The days passed with quiet ease. The fire crackled gently in the makeshift metal grate, the meals came and went as before: canned beans, root vegetables, canned fruit, cooked flesh. The body was disposed of in the proper way, the less wasteful way, and Danielle almost felt comfortable in their new surroundings. Almost.
She sat at the wooden table, legs curled beneath her, one finger tracing out the stains on it—both old and new. Her older brothers were in the other room for the moment, talking about something that didn’t concern her. Once again she found herself wondering if they were doing the right thing, if their lifestyle was necessary or avoidable.
“It was necessary, you know.”
Danielle jumped, her head whipping toward the voice before she allowed herself to relax. Her oldest brother stood in the doorframe, his body wrapped with cloth and leather, his pale face exposed with its yellowish eyes and cracked lips. Danielle slowly uncurled her legs from beneath her, resting both of her hands flat against the table, “You scared me, Rak.”
He shrugged and walked toward her, settling himself on the chair next to her. She shuffled slightly in her seat; Rak never made her feel comfortable. He was the leader, the planner, but he was also the most ruthless, and he always seemed to know what she was thinking.
“The old man was using all of these resources for himself, Danny. Imagine how much he could have shared; imagine how much he didn’t share. Hell, he was barely allowing you to spend the night. He would have kicked you out after a week,” Rak drummed his dirty fingers on the table. Danielle watched them intently, noting the brown-red pieces caked beneath his nails. “Now we can support ourselves and bring some back for our kin when it’s all over.”
Danielle nodded, glancing toward the open doorway where presumably her two other brothers were still talking. She wished they would come in. Dur with his jokes, Terk with his steady silence; either would be better than Rak trying to cheer her up with common sense.
She heard Rak sigh deeply, a sign that he was becoming impatient. She slowly looked back toward him, “I understand.”
“Great.” He stood abruptly, tucking his hands into his pockets. “I’m taking the boys out tonight to deliver some of these cans. We can probably make it back here before sunrise, if we’re quick about it.”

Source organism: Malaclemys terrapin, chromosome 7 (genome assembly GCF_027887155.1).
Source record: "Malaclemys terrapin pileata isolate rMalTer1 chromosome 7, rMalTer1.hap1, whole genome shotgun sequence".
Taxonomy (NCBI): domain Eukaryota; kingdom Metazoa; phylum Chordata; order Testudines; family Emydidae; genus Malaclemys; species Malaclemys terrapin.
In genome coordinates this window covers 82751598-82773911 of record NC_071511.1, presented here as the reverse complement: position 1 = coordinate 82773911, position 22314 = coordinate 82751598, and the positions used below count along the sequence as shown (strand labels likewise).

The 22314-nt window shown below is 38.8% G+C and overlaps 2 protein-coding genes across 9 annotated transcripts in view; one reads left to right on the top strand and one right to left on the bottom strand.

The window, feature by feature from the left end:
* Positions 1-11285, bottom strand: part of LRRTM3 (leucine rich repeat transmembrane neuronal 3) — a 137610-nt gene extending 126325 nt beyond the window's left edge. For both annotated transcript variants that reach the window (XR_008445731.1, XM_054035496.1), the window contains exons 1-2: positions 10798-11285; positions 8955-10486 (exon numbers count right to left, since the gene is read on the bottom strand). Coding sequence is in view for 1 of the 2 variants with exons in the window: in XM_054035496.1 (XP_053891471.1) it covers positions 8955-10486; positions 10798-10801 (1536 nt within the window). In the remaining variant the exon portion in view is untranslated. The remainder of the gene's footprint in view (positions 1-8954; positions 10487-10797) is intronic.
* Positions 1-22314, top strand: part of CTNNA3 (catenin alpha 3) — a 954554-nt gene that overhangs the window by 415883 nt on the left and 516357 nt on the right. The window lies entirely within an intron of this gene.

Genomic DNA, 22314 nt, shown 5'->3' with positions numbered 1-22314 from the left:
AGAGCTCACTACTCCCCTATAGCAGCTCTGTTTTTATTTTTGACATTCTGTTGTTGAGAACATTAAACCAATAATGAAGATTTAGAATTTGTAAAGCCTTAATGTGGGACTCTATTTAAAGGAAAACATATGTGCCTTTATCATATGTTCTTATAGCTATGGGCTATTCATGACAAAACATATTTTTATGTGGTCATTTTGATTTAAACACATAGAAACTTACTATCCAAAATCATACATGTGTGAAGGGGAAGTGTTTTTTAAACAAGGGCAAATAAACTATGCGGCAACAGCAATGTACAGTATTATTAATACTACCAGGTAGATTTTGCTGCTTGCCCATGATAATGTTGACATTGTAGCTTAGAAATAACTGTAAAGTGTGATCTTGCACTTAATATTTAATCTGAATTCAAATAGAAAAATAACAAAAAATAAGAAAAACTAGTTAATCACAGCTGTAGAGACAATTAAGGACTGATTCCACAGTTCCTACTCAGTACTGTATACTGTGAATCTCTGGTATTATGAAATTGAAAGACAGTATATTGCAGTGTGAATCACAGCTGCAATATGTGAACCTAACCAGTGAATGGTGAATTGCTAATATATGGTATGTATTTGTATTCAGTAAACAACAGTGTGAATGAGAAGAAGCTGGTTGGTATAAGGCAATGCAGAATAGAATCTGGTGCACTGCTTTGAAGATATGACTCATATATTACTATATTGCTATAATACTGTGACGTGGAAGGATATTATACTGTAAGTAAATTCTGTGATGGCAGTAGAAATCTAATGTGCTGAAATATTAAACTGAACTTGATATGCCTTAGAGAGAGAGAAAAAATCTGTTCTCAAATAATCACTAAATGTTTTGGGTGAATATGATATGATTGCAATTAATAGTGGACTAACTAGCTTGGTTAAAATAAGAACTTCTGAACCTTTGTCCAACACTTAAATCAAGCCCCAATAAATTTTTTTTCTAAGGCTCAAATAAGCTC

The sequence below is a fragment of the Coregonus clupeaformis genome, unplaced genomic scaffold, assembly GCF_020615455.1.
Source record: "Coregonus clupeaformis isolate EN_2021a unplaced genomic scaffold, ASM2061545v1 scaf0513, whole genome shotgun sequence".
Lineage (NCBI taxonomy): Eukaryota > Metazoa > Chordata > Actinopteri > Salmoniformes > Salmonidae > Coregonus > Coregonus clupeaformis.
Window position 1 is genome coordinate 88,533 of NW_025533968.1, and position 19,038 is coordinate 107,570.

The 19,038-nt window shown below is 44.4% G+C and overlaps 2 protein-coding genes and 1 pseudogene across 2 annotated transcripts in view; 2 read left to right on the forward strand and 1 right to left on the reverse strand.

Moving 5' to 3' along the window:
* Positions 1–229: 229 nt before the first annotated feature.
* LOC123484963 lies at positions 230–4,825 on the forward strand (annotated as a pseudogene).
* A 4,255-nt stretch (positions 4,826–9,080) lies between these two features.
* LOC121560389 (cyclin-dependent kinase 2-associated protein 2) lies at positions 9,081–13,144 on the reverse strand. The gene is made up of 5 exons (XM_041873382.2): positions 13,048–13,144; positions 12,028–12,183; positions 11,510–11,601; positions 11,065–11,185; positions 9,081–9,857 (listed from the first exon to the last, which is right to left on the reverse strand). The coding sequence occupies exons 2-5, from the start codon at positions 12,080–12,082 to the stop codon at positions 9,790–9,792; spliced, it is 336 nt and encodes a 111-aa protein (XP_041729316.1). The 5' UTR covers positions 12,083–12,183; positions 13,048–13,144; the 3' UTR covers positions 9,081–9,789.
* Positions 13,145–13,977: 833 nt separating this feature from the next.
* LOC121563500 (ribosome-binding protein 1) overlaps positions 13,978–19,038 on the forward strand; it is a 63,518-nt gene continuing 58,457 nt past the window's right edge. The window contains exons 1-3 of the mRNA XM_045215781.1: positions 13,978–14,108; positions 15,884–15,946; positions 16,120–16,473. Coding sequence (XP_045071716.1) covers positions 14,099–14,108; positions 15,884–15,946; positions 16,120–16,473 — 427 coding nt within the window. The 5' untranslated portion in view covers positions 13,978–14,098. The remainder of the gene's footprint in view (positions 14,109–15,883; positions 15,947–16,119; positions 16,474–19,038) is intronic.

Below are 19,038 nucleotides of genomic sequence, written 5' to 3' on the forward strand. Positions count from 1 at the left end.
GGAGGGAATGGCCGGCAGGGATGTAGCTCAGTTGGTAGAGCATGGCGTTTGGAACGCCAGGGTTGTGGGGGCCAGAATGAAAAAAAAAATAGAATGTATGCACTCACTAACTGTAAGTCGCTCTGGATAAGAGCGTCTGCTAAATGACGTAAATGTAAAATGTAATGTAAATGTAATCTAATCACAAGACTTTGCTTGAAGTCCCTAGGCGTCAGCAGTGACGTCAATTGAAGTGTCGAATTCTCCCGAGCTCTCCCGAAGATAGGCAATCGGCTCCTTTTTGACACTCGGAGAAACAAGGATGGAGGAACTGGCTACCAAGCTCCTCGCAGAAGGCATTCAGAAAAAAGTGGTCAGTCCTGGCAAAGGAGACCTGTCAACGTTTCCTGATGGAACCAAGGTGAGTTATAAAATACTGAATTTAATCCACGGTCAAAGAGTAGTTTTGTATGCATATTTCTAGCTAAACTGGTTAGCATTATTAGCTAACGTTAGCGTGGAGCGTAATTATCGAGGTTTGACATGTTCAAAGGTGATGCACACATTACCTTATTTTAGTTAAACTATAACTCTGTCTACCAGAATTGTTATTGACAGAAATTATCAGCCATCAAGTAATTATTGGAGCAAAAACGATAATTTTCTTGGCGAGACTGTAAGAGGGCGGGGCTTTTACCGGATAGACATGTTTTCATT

Danielle lowered her eyes to the table again, looking over the thin lines patterning the wood. The grain lay straight, every so often developing into a faint whorl where a branch once was; like a fingerprint. Danielle felt her stomach turn slightly.
Rak continued after a moment. She could sense that he was irritated by her lack of response, “If we meet anyone, we’ll do what we usually do. But we’re counting on you to watch this place, Danny. If someone comes knocking, you know what to do. We can’t afford letting word get out.”
Danielle felt herself nodding mechanically as she kept her eyes on the fingerprint, the table, the brown-red stain, “Okay, Rak.”
That night was colder than any of the other nights in the metal house. It could have been because autumn was quickly fading with its crimson leaves, falling to frost and the iciness of winter. Danielle sensed that it was more due to the emptiness of the place. She had always had someone keeping her company before—Rak, Dur, Terk. Now she was alone. All she could hear was the gentle crackling of the fire and the faint groan and rattle of the tree branches outside.
Danielle wrapped the thick quilt around her more firmly as she stared at the dull metal of her blade. She had cleaned it thoroughly, carefully buffing away any lingering smudges. She shifted the blade so that she could see her reflection. Her face stared back at her: thin, wide-eyed, lit faintly by the red glow of the emergency lighting.
She closed her eyes and slid the blade away into the sheathe at her wrist. Staying awake was easy. Falling asleep was the hard part.
Her eyes flew open when she heard a frantic series of knocks at the door. Had she actually slept? Danielle stood, her heart pounding as she unsheathed the knife. It wasn’t her brothers; they would have knocked three times and then waited for her to open the door. Whoever was there now was tapping incessantly, a woodpecker against a metal cage.
Perhaps the person would go away. Perhaps she wouldn’t have to open the door. She waited a minute as the knocking continued, more frantic than before. Danielle exhaled slowly and approached the entrance. Her fingers sought out a small metal latch which she swung downward, revealing a peep hole in the door. She stood on her toes, pressing her eyes against the thick glass.
It was a girl—probably only a year or two older than Danielle. Her hair hung loose around her shoulders, mostly hiding her face. But her clothes told Danielle all she needed to know. She wore a reddish, close fitting trench coat; good leather, by the looks of it. Her boots were also leather, but brown instead of red. A few pouches hung at her belt, along with what looked like a knife, but Danielle couldn’t see any other weapons. All in all, she looked wealthy and well fed. Her brothers would kill her if she passed up this opportunity.
Danielle flicked the latch shut and then grabbed the metal bar holding the door closed. She lifted it up and away before grabbing the handle. Slowly, she opened the door.